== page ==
Botanically, almonds aren’t nuts at all – they’re fruit. Part of the Prunus family, almonds count cherries, nectarines, and peaches as close cousins, but while we savour the flesh of these summer fruit, then biff the stones, with almonds it’s the other way around.
Almond trees start producing in their second or third year and remain in production for 50 years or more, so they’re a great long-term garden investment if you’re looking for delicious annual returns. And they’re not just productive – they’re attractive too, with fragrant pink and white blossoms, followed by slender, finely-serrated leaves.
After the burst of blossom in early spring, usually at the end of August, the furry fruit – like flattened peaches – is ready to harvest from late February. When ripe the hulls naturally split open to reveal the shell of nut inside.
Most almond varieties grow up to 5m tall but the cute, self-fertile dwarf variety ‘Garden Prince’ grows only to a maximum height of 3m – perfect for potagers and pots. Beautiful pink blossoms are followed by medium sized, sweet nuts. ‘Garden Prince’ is a low chill type, making it suitable for northern areas.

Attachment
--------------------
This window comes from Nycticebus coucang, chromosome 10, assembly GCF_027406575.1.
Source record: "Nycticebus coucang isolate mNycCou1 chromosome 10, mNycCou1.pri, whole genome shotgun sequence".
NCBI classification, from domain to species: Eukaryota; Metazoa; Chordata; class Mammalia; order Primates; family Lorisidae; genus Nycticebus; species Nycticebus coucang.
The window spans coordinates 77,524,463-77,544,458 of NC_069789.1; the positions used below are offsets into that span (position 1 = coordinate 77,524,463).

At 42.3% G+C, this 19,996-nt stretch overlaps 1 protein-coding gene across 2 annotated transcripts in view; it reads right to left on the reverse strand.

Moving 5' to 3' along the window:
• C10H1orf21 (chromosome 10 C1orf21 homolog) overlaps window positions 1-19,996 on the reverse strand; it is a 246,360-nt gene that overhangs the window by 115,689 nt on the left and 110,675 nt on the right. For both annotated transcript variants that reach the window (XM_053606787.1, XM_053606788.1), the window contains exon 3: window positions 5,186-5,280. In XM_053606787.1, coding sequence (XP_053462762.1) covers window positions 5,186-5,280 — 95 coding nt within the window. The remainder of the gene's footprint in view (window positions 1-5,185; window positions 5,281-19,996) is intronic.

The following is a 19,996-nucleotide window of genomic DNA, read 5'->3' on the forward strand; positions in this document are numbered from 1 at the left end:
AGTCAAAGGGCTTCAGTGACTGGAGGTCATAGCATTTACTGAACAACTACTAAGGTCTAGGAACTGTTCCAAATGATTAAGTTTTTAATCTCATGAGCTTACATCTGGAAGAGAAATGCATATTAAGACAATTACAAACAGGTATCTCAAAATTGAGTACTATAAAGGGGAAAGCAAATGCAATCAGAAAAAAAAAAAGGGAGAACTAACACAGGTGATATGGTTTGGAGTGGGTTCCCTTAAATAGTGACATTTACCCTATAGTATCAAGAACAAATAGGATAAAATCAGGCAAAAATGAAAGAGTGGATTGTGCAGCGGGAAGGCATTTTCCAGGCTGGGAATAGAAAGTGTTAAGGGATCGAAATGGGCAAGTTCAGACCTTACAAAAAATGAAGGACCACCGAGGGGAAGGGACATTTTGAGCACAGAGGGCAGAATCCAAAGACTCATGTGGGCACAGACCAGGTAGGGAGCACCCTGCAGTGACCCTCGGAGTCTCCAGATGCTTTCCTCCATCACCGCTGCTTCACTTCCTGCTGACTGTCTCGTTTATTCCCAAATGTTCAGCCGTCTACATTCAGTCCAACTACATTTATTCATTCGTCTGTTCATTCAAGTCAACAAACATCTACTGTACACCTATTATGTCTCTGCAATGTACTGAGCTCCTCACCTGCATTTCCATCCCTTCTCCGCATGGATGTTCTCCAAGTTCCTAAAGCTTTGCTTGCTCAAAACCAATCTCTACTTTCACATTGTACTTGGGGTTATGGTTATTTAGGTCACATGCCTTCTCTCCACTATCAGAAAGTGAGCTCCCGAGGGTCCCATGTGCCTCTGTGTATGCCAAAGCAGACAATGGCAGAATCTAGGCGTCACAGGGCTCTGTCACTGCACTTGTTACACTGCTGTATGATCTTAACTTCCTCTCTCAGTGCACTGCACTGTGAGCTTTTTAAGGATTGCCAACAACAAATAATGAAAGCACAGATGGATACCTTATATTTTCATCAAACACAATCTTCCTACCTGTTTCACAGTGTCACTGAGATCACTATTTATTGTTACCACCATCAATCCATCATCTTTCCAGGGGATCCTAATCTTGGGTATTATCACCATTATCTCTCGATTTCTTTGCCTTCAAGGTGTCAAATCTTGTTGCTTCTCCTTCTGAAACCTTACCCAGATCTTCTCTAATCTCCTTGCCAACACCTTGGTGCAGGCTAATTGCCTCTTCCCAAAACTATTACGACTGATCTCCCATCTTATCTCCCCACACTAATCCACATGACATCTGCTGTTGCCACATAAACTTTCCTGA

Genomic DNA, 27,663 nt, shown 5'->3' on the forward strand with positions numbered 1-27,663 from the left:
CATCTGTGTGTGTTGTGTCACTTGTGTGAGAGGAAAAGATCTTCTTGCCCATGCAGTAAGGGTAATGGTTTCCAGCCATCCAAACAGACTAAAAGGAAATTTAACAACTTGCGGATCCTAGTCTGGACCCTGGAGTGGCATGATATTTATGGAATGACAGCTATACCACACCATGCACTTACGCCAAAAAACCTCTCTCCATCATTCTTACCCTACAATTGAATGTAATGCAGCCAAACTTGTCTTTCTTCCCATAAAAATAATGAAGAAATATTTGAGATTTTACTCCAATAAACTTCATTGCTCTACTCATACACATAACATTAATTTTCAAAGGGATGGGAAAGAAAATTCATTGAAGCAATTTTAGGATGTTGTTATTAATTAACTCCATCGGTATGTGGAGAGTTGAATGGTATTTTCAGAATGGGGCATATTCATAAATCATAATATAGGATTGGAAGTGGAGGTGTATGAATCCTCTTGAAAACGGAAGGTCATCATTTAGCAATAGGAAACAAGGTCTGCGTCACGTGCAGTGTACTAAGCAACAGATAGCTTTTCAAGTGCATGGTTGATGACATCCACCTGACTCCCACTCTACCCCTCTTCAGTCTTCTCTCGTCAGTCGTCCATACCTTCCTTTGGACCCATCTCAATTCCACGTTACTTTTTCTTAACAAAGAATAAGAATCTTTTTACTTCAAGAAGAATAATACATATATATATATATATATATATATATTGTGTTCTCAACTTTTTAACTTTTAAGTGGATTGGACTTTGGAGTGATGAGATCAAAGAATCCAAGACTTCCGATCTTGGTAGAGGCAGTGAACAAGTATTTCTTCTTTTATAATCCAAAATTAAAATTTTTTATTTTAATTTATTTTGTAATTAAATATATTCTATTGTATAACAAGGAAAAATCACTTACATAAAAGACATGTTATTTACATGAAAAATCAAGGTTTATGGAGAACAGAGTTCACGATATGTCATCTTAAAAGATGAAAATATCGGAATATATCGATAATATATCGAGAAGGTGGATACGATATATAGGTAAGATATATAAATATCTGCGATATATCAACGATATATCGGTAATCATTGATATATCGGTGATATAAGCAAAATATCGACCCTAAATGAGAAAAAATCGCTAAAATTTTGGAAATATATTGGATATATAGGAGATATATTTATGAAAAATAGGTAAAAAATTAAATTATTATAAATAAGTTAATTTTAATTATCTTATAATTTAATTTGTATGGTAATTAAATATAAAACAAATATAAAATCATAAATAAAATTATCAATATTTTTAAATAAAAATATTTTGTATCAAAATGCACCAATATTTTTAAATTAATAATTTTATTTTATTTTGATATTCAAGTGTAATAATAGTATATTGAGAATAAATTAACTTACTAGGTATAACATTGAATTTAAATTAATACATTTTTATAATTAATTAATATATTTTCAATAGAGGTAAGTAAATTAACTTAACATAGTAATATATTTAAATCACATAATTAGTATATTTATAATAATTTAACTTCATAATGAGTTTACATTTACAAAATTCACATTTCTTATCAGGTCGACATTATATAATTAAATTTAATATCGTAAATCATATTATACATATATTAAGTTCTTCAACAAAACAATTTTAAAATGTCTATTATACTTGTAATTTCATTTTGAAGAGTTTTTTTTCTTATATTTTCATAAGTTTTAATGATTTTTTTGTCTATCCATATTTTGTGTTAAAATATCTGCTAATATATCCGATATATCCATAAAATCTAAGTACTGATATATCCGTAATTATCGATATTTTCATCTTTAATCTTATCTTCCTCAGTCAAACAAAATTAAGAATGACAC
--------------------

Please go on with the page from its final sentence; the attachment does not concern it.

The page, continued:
‘All-in-One’ is a frost-hardy variety, bearing heavy crops of soft-shelled nuts with sweet-flavoured kernels. It’s also suitable for northern areas as it needs less winter chilling. The tree is a semi-dwarf, growing to 4.5m high, and is self fertile with white, early spring blossom.
If you opt for one of the larger varieties, like the wonderfully named ‘Fatnut,’ be prepared to be ruthless with the pruning saw – the trees are vigorous and need a firm hand.
The self-fertile ‘Monovale’ grows to about 5m tall, and produces big crops of hard-shell nuts with a strong, marzipan-like flavour – the hard shell provides greater protection from summer rain damage than the soft-shelled or paper varieties, such as ‘All-In-One.’ A disease-resistant variety, it’s also used as a pollinator due to its long flowering time
Almond trees like sunny sites with fertile, self-draining soil. Mulching around the base of tree, regular watering and feeding with balanced fertiliser gets young trees off to a good start.
Almonds should also be pruned to an open vase shape in late summer, which helps keep the tree smaller while promoting fruiting growth – the open shape allows for air movement to minimise disease issues.
Home-grown almonds are the ultimate health food – the kernels are nutritionally rich with high levels of protein, vitamin E, calcium, folate, magnesium and phosphorus, and because it’s gluten-free, ground almond flour is a versatile baking ingredient for those suffering from celiac disease.